Retiring FCC chairman trades shots with GOP senator

Retiring FCC chairman trades shots with GOP senator
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During the last FCC open meeting of 2016, Wheeler said he had made clear his intentions to depart from the agency after the Obama administration ends.
“This is in keeping with the commitments I have made since March that I would cooperate with the new administration to ensure a smooth transition,” he said.
Wheeler, a Democrat, said Senate Republicans ignored his offer to step down in exchange for the reconfirmation of FCC Commissioner Jessica Rosenworcel, also a Democrat.
And he particularly singled out Johnson, saying the senator made it “pretty clear” that he wanted to create a 2-1 GOP majority in the FCC.
Johnson disputed Wheeler's words in a statement to The Hill. 
“[Stepping down] is a commitment he should have made long ago, but better late than never,” Johnson said. “I look forward to working with the new FCC on rolling back harmful, partisan regulations that choke investment and innovation in the communications sector.”
Wheeler did not publicly announce his departure date from the FCC until Thursday, and over the past several months, he and his office repeatedly declined to comment on the record to reporters as to when he would leave the FCC. 
He was expected to step down as the White House administration changed, but he had the option to stay on until 2018, when his term is set to expire.
Wheeler, who was appointed in 2013 by President Obama, earlier Thursday said he would step down on Jan. 20.
The Senate failed to confirm Rosenworcel last weekend, leaving the panel with two Republicans and one Democrat until new commissioners are confirmed. With GOP control of the White House and Senate, Republicans will have the ability to further tilt the commission’s balance in their favor.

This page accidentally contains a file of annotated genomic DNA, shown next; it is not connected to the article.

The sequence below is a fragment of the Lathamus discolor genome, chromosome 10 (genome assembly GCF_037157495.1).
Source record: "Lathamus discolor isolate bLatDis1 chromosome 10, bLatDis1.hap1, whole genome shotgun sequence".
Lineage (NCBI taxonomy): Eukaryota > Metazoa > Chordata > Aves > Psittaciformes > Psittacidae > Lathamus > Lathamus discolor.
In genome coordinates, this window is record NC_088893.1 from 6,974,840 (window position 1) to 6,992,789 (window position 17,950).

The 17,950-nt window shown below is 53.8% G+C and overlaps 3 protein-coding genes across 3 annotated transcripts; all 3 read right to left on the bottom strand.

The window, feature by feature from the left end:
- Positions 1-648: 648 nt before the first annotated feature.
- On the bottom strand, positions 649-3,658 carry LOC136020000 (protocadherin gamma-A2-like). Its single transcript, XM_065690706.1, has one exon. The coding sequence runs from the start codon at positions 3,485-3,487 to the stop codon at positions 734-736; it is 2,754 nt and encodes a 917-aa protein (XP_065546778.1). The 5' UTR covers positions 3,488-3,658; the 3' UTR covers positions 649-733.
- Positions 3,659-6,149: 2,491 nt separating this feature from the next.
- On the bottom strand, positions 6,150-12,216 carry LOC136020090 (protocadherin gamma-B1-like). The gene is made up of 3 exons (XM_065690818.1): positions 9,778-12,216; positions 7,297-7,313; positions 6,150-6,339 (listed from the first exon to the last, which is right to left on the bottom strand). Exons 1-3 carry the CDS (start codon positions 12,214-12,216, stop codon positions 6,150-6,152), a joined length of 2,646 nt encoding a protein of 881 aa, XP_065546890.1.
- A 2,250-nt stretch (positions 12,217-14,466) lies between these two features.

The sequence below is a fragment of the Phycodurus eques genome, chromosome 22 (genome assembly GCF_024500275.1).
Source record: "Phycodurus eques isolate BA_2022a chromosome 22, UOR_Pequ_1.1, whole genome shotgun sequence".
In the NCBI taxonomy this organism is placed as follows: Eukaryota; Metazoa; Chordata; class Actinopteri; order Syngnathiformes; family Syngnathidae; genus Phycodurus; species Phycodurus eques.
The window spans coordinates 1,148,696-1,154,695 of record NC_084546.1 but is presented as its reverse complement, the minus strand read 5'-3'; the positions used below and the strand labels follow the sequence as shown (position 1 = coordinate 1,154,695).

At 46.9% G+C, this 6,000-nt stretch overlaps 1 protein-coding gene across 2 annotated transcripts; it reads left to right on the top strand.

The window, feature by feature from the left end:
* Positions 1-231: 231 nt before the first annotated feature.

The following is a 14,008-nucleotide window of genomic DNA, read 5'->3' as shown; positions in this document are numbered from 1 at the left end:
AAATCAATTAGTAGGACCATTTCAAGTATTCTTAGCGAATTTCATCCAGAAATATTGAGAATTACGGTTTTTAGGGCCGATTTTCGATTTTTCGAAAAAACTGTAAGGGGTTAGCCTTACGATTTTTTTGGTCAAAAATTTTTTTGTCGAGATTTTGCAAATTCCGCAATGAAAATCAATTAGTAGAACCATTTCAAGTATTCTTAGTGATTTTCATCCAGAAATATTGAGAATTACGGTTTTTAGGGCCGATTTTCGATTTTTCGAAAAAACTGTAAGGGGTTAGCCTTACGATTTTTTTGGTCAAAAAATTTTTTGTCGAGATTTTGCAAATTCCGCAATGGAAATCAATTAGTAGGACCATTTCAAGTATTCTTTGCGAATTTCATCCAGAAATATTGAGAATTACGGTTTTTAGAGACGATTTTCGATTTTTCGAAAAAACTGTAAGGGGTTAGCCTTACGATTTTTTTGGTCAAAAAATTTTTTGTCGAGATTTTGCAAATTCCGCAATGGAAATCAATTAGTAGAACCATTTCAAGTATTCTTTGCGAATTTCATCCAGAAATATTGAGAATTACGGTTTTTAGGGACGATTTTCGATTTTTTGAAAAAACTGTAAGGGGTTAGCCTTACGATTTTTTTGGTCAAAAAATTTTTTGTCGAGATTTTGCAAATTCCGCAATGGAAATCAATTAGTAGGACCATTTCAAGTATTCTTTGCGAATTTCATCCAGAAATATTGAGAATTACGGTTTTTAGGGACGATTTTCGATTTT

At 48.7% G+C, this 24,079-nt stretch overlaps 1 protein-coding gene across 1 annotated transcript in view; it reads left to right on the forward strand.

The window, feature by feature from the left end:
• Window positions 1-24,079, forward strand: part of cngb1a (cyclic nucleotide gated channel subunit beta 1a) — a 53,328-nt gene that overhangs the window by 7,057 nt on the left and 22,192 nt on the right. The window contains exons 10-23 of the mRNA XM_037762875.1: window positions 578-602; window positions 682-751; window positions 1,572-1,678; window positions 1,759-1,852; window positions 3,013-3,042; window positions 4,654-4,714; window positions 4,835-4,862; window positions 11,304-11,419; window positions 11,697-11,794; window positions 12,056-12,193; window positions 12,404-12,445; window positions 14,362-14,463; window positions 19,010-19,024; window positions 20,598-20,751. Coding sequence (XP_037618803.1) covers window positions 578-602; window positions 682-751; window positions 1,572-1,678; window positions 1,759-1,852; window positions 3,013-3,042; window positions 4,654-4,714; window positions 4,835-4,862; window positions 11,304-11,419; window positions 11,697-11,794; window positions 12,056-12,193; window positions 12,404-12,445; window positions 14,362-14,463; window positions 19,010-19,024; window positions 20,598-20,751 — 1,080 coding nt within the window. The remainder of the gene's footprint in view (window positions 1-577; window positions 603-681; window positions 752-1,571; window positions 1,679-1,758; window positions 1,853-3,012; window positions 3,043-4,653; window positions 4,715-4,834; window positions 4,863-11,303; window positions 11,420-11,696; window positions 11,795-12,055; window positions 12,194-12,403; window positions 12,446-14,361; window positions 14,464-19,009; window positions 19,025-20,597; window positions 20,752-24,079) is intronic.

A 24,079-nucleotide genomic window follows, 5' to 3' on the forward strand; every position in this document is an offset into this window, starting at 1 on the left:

Wheeler also sidestepped a question regarding the likelihood that his legacy on controversial FCC items like net neutrality would be overturned in a Republican-majority commission. 
He rejected Rep. Marsha BlackburnMarsha BlackburnPPP poll: Dem leads by 5 points in Tennessee Senate race Overnight Tech: Lawmakers zero in on Zuckerberg | AT&T, DOJ preview trial arguments | First lady vows to tackle cyberbullying Three states where Dems can pick up Senate seats MORE’s (R-Tenn.) comments that FCC regulations needed bipartisan support to avoid being overturned in future administrations. The incoming Trump administration is likely to take aim at the FCC’s net neutrality decision on that basis.
“A majority is a majority. The majority can vote their mind,” Wheeler said. 
“I’m fond of remembering that there was a one-vote majority that elected the president of the U.S. It’s hard to reach a compromise with people who say no at the outset.”